Unified Patent Court opens doors but Ireland still yet to ratify

Unified Patent Court opens doors but Ireland still yet to ratify

The new Unified Patent Court (UPC) has become operational with effect from today, with 17 EU member states initially participating in the new body — though Ireland is not yet one of them.

The UPC has jurisdiction over the new unitary patents as well as existing European patents and will allow companies to enforce their patent rights more effectively.

The new unitary patent system offers a cost-effective way for patent protection in the participating member states as it eliminates the need for national validation and renewal procedures in each EU country, which are costlier and more burdensome.

The UPC will facilitate the handling of patent disputes and allow for more consistent and predictable judicial framework. It will also eliminate the risk of divergent legal decisions in the participating member states, since a single action before the UPC will replace multiple parallel proceedings before national courts.

Two UK law firms with a focus on intellectual property law — Powell Gilbert and Bristows — are opening new offices in Dublin in response to the opening of the UPC.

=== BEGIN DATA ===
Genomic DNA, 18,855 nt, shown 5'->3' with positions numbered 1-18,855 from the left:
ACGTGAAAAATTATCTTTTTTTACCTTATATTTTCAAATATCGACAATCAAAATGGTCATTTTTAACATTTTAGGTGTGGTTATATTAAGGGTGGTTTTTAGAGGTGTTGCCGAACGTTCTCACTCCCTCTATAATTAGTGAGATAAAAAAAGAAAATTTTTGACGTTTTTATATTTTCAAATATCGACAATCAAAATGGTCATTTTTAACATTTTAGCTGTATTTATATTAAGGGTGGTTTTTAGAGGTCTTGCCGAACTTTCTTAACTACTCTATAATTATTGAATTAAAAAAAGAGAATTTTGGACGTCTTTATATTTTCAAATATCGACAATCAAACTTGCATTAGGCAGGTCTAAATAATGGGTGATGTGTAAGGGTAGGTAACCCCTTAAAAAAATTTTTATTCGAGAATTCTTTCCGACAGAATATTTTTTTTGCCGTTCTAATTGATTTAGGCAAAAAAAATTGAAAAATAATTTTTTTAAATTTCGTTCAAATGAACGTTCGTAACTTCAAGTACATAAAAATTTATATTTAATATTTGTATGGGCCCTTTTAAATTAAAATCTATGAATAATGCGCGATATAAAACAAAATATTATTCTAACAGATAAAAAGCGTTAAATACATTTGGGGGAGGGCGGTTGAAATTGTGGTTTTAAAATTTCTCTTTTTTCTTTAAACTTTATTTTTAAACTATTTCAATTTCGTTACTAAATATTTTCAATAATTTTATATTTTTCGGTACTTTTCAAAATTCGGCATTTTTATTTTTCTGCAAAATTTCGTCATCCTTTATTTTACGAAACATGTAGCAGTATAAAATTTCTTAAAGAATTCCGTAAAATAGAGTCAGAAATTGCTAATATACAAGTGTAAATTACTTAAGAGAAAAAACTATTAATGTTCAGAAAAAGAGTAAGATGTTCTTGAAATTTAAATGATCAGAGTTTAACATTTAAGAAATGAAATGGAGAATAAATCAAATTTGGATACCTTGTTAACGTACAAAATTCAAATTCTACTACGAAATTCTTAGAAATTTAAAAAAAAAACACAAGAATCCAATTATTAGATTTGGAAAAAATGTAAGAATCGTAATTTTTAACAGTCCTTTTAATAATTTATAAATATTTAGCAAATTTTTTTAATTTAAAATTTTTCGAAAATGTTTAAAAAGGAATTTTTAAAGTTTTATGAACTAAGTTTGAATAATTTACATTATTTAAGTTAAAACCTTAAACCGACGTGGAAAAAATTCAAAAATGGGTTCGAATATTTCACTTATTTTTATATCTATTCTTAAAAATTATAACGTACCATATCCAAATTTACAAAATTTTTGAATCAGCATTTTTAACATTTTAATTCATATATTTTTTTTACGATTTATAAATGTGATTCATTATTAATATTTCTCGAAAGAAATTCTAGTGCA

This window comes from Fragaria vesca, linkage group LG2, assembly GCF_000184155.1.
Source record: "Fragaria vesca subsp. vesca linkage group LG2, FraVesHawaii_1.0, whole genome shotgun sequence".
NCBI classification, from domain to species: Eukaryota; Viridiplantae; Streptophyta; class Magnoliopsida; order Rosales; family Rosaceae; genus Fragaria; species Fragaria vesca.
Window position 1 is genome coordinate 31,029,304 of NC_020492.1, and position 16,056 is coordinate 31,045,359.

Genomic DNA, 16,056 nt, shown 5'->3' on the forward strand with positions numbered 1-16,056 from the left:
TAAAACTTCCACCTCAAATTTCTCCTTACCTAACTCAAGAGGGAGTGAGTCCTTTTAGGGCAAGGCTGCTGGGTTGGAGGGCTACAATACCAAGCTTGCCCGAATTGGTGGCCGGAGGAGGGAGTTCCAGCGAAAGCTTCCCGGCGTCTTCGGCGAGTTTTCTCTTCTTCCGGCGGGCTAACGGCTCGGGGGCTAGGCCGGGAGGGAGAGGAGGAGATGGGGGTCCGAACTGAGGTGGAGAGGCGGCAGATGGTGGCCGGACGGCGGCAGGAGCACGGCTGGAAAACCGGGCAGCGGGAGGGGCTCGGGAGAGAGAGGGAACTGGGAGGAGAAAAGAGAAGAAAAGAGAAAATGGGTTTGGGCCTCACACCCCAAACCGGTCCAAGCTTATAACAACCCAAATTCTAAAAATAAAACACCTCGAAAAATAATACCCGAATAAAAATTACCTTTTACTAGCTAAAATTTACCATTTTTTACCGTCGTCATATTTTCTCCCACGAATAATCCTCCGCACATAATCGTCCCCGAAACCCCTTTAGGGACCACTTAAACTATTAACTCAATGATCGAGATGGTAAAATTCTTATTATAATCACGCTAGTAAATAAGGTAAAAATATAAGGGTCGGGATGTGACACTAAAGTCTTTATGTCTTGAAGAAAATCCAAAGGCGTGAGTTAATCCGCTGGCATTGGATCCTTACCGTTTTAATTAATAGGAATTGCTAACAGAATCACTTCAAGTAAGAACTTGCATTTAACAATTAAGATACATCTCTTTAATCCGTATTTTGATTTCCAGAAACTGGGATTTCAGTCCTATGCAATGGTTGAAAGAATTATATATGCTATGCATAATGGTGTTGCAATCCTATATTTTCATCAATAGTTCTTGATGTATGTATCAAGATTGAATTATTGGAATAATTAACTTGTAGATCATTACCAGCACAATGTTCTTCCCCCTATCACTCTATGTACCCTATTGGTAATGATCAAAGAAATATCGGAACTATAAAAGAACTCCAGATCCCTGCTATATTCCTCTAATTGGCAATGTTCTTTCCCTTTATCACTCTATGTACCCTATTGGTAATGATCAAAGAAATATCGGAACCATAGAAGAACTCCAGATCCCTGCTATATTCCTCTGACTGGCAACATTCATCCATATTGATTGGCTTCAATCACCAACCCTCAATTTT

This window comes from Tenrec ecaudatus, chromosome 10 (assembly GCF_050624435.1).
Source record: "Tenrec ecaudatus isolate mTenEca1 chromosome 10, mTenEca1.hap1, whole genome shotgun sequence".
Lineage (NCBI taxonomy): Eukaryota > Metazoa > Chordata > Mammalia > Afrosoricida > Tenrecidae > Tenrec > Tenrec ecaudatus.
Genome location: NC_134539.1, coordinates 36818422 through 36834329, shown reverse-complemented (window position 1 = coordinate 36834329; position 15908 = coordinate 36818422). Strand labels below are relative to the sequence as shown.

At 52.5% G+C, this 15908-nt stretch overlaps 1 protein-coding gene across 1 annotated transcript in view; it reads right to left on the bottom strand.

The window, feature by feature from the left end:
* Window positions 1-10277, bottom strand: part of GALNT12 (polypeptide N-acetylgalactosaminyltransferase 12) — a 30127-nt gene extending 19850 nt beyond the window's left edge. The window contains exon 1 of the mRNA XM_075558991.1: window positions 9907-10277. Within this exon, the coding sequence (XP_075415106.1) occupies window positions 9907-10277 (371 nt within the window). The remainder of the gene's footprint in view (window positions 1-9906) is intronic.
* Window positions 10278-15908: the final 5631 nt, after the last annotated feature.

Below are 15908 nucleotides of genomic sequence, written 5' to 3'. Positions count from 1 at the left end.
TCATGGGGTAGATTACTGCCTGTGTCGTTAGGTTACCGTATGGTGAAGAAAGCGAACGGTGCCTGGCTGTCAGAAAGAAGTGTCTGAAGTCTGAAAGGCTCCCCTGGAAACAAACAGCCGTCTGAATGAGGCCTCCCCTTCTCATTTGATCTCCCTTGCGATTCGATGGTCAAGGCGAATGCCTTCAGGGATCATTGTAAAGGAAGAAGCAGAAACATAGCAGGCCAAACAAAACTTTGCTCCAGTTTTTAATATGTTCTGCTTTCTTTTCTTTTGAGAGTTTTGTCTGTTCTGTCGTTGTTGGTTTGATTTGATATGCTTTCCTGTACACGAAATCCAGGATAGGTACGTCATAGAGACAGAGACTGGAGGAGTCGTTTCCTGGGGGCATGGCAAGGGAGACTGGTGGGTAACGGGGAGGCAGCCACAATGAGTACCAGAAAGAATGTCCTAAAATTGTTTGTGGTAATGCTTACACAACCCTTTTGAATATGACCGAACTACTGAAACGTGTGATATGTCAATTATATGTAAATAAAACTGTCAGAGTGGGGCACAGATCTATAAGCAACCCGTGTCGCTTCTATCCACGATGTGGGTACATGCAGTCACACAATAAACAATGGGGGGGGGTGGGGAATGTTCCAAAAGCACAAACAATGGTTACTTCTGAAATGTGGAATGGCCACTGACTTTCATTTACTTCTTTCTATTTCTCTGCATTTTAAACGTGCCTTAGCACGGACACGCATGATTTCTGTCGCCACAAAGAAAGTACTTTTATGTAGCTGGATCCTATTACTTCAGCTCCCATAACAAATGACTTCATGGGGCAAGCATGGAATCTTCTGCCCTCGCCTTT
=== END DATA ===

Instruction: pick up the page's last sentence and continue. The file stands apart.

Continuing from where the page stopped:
However, Irish participation in the unitary patent system and the UPC will require a constitutional referendum as a result of strict constitutional provisions on the transfer of jurisdiction from Irish to international courts.

Simon Coveney, the minister for enterprise, trade and employment, last month said the government had not yet decided whether a referendum should take place this autumn or in 2024 alongside the local and European elections, with the latter “more likely”.

He added: “Whether we get this referendum passed in the late autumn or in the spring of next year does not make a huge difference. As long as we get it passed, we can then move quickly with the legislation on the setting up of the court. Either way, it is going to take some time to get that done.”

Commenting on the opening of the UPC from today, Klaus Grabinski, president of the UPC Court of Appeal, said: “The Unified Patent Court, that opens its digital doors as of today, will be the first court in civil and commercial matters shared by a multitude of EU member states before which companies, non-commercial organisations and individuals can litigate.

“More specifically, the court will make it possible to enforce a European patent across borders before only one court in only one infringement proceeding.

“The panels deciding on the cases will have an international composition of legally qualified judges who, most of the time, will be joined by a technically qualified judge.

“Due to its European structure and the quality of its judges most of which have a background as experienced patent judges in the national jurisdictions, it can be expected that the court will contribute to the development of a coherent and harmonised understanding of European patent law.”

Share icon
Share this article: